she had no written documentation where the NH acknowledged Izaiah as his child. Thus,
the oral acknowledgement allegedly made by the NH did not create a conclusive or even
rebuttable presumption of paternity. See S.C. Code Ann. § 63-17-60(A)(4); POMS PR 01115.045A. (PR 08-152) (finding no evidence that NH executed an acknowledgment of the type required
by South Carolina law), POMS PR 01115.045E (PR 05-237) (finding signed statements from NH's parents that NH told them that he
was claimant's biological father would not satisfy requirements for a verified, voluntary
acknowledgment). The allegation by Kaila that the NH acknowledged Izaiah as his child
may be admissible evidence in an adjudication of paternity, but standing alone, her
allegation does not establish clear and convincing evidence that Izaiah was the NH's
child. Notably, Kaila admitted that the NH was not present at Izaiah's birth and he
did not provide any support for Izaiah. Furthermore, the NH stated that he had no
children under the age of eighteen when he applied for disability insurance benefits
in November 2009, two years after Izaiah's birth. This evidence, when considered as
a whole, does not provide clear and convincing evidence that the NH was Izaiah's father.
Kaila also submitted a Pennsylvania court order issued on June 10, 2008, prior to
the NH's death. The order from the Pennsylvania Court of Common Pleas for Lancaster
County found that the NH, who failed to appear at the court hearing, was Izaiah's
father, “as authorized by 23 Pa. Con. Stat. Ann. § 4342(e).” As set forth above, this statute states, in pertinent part, that “the court shall enter a default order establishing paternity and enforcing support
upon a showing that the defendant has been properly served and has not appeared.” Id. Kaila asserted that the court's order “was simply based on her story and the fact [that the NH] did not show up for court
and refute the allegations of paternity.” SSA-533 form, p. 3.
South Carolina law states “A foreign paternity determination whether established through administrative or judicial
process . . . creates a conclusive presumption of paternity.” S.C. Code Ann. § 63-17-60(A)(5). Therefore, it is necessary to determine whether
SSA will accept the Pennsylvania court's order of paternity in this case. When determining
whether to accept a trial court's findings on domestic relations issues, we look to
SSR 83-37c, which adopted the court ruling in Gray v. Richardson, 474 F.2d 1370 (6th Cir. 1973). Although SSA is not bound by a state trial court's
decision in a case where the Commissioner was not a party, SSA must give deference
to a trial court's decision where the following prerequisites are met: 1) an issue
in a claim for Social Security benefits was previously determined by a state court
of competent jurisdiction; 2) the issue was genuinely contested in state court by
parties with opposing interests; 3) the issue falls under the general category of
domestic relations law; and 4) the findings of the state trial court are consistent
with the law enunciated by the state's highest court. SSR 83-37c. Here, there is no
dispute as to the first and third requirements set forth in SSR 83-37c. In addition,
regarding the fourth requirement, the Pennsylvania court's decree of paternity is
in accord with 23 Pa. Con. Stat. Ann. § 4342(e) which, as stated, provides for entry
of a default order establishing paternity upon a showing that the defendant has been
properly served with notice of the court proceeding and does not appear. Thus, the
Pennsylvania court properly entered the order of paternity against the NH in this
However, we conclude that the second requirement of SSR 83-37c was not met, i.e.,
the issue of paternity was not genuinely contested by parties with opposing interests
in the proceeding before the court. The Pennsylvania court resolved the issue of paternity
on the basis of Kaila's allegation that the NH was Izaiah's father and the fact that
the NH did not appear at the hearing to refute the allegations of paternity after
having been properly served with notice of the hearing. Thus, the issue of paternity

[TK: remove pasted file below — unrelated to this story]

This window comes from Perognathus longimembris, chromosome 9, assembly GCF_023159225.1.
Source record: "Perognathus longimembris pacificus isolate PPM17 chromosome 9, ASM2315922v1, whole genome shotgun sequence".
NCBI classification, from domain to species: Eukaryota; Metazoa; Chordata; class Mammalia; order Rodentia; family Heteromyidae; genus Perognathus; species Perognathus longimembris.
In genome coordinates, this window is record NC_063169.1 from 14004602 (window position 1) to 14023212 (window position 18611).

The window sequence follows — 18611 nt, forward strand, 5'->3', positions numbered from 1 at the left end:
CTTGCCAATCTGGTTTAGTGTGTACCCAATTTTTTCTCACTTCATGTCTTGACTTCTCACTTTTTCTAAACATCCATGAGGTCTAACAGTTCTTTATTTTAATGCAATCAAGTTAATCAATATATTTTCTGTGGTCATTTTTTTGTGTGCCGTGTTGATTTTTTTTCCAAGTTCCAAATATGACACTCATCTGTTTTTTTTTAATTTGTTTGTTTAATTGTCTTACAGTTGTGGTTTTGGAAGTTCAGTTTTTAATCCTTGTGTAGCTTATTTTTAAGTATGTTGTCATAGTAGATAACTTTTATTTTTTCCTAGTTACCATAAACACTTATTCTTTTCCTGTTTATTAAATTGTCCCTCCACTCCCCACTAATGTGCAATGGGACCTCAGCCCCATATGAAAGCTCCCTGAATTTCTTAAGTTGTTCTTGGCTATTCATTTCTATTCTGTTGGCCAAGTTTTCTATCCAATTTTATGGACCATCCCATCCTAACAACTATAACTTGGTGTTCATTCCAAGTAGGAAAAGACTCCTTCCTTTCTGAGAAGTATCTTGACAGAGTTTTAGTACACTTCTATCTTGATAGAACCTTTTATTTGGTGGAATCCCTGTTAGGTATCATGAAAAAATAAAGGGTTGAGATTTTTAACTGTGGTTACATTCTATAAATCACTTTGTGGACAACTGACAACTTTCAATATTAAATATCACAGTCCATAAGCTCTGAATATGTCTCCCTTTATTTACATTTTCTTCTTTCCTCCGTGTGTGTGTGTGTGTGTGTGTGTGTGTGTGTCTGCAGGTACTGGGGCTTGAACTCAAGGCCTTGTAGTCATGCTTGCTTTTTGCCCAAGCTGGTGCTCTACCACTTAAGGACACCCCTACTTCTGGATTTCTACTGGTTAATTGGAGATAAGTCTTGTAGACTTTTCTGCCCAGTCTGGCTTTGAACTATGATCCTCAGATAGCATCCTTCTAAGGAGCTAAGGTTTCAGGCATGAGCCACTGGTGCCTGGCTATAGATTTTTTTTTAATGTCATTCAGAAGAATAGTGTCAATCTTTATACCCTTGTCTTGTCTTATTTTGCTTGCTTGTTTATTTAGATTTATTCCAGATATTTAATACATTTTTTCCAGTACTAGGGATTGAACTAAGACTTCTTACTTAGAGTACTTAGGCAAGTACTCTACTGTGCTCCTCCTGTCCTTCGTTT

was not genuinely contested in court. The Pennsylvania court entered the order of
paternity as a default judgment as authorized by 23 Pa. Con. Stat. Ann. § 4342(e).
The court did not resolve the issue of paternity upon the presentation of evidence
by parties with opposing interests. As such, we conclude that SSA should not give
deference to the Pennsylvania state court order of paternity in determining whether
the NH is Izaiah's father for purposes of South Carolina intestacy law. Therefore,
we believe Izaiah is not the NH's child for purposes of inheritance under South Carolina
II. Analysis of Parent-Child Relationship Under Alternative Sections of the Act.
When a claimant cannot establish that he is the wage earner's child under state intestate
succession laws, the Act allows alternative avenues to establish child status for
survivorship benefits. First, under section 216(h)(2)(B), an applicant can be deemed
a child under the Act if his parents went through a marriage ceremony that turned
out to be legally invalid. See 42 U.S.C. § 416(h)(2)(B). This section of the Act is not applicable here because there
is no evidence that Kaila ever went through a marriage ceremony with the NH.
Second, under section 216(h)(3)(C)(i), an applicant can be deemed to be a child under
the Act where prior to the NH's death 1) the NH acknowledged paternity in writing,
2) the NH was decreed a parent by a court, or 3) the NH was ordered by a court to
contribute to the support of the applicant. 42 U.S.C. § 416(h)(3)(C)(i)(I)-(III).
In this case, as admitted by Kaila, the NH never acknowledged paternity in writing.
In addition, there is no evidence that the NH was ordered by a court to support Izaiah.
Regarding section 416(h)(3)(C)(i)(II), although Kaila presented a Pennsylvania state
court order finding the NH to be the father of Izaiah, we will not give deference
to this order. As explained in detail above, pursuant to SSR 83-37c, SSA should not
give deference to the Pennsylvania order because the issue of the NH's paternity was
not genuinely contested by the NH and Kaila in a proceeding before the Pennsylvania
Third, under section 216(h)(3)(C)(ii), an applicant can be deemed a child under the
Act if the NH was living with or contributing to the support of the child at the time
the NH died. See 20 C.F.R. § 416(h)(3)(C)(ii). In the instant matter, there is no evidence that at
the time of his death the NH was living with or contributing to the support of Izaiah.
Therefore, we find that Izaiah cannot be deemed a child of the NH under sections 216(h)(2)(B)
and 216(h)(3)(C) of the Act.
Accordingly, we conclude that no parent-child relationship existed between the NH
and Izaiah under the Act, and therefore, Izaiah is not entitled to benefits on the
Eric P. Kressman
Regional Chief Counsel, Region III
Nicole A. Schmid
Assistant Regional Counsel